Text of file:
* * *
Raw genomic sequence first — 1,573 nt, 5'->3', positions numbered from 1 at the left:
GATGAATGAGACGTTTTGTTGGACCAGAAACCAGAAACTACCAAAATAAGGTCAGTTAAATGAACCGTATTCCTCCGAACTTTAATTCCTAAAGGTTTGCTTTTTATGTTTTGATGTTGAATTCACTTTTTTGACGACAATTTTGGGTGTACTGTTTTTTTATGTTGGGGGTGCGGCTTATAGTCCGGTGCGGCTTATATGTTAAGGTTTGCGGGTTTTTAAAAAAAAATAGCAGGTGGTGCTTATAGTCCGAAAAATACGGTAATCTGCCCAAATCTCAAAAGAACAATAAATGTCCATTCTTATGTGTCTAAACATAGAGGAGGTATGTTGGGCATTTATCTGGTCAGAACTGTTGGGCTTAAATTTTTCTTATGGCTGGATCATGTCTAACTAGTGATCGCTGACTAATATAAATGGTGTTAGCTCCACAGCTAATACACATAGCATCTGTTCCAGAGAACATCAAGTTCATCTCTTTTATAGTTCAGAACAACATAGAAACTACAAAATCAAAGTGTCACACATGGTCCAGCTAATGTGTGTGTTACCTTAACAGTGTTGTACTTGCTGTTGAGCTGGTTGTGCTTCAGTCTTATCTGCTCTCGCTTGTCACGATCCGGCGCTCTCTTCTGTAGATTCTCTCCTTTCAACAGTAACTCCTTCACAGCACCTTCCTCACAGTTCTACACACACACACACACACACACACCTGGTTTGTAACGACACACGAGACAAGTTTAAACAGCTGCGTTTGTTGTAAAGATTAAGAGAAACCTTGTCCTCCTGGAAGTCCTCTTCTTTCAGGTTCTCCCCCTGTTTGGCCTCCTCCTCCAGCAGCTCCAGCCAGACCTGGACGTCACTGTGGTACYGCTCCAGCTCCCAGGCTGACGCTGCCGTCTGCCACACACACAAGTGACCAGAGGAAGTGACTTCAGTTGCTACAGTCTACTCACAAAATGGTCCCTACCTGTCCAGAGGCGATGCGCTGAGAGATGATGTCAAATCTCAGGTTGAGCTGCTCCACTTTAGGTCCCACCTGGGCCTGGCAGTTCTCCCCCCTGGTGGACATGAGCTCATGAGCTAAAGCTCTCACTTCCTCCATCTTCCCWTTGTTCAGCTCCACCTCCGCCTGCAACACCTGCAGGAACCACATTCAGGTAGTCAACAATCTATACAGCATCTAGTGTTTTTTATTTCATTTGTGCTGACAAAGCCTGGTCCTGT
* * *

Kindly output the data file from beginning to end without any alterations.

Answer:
Raw genomic sequence first — 1,573 nt, 5'->3', positions numbered from 1 at the left:
GATGAATGAGACGTTTTGTTGGACCAGAAACCAGAAACTACCAAAATAAGGTCAGTTAAATGAACCGTATTCCTCCGAACTTTAATTCCTAAAGGTTTGCTTTTTATGTTTTGATGTTGAATTCACTTTTTTGACGACAATTTTGGGTGTACTGTTTTTTTATGTTGGGGGTGCGGCTTATAGTCCGGTGCGGCTTATATGTTAAGGTTTGCGGGTTTTTAAAAAAAAATAGCAGGTGGTGCTTATAGTCCGAAAAATACGGTAATCTGCCCAAATCTCAAAAGAACAATAAATGTCCATTCTTATGTGTCTAAACATAGAGGAGGTATGTTGGGCATTTATCTGGTCAGAACTGTTGGGCTTAAATTTTTCTTATGGCTGGATCATGTCTAACTAGTGATCGCTGACTAATATAAATGGTGTTAGCTCCACAGCTAATACACATAGCATCTGTTCCAGAGAACATCAAGTTCATCTCTTTTATAGTTCAGAACAACATAGAAACTACAAAATCAAAGTGTCACACATGGTCCAGCTAATGTGTGTGTTACCTTAACAGTGTTGTACTTGCTGTTGAGCTGGTTGTGCTTCAGTCTTATCTGCTCTCGCTTGTCACGATCCGGCGCTCTCTTCTGTAGATTCTCTCCTTTCAACAGTAACTCCTTCACAGCACCTTCCTCACAGTTCTACACACACACACACACACACACACCTGGTTTGTAACGACACACGAGACAAGTTTAAACAGCTGCGTTTGTTGTAAAGATTAAGAGAAACCTTGTCCTCCTGGAAGTCCTCTTCTTTCAGGTTCTCCCCCTGTTTGGCCTCCTCCTCCAGCAGCTCCAGCCAGACCTGGACGTCACTGTGGTACYGCTCCAGCTCCCAGGCTGACGCTGCCGTCTGCCACACACACAAGTGACCAGAGGAAGTGACTTCAGTTGCTACAGTCTACTCACAAAATGGTCCCTACCTGTCCAGAGGCGATGCGCTGAGAGATGATGTCAAATCTCAGGTTGAGCTGCTCCACTTTAGGTCCCACCTGGGCCTGGCAGTTCTCCCCCCTGGTGGACATGAGCTCATGAGCTAAAGCTCTCACTTCCTCCATCTTCCCWTTGTTCAGCTCCACCTCCGCCTGCAACACCTGCAGGAACCACATTCAGGTAGTCAACAATCTATACAGCATCTAGTGTTTTTTATTTCATTTGTGCTGACAAAGCCTGGTCCTGT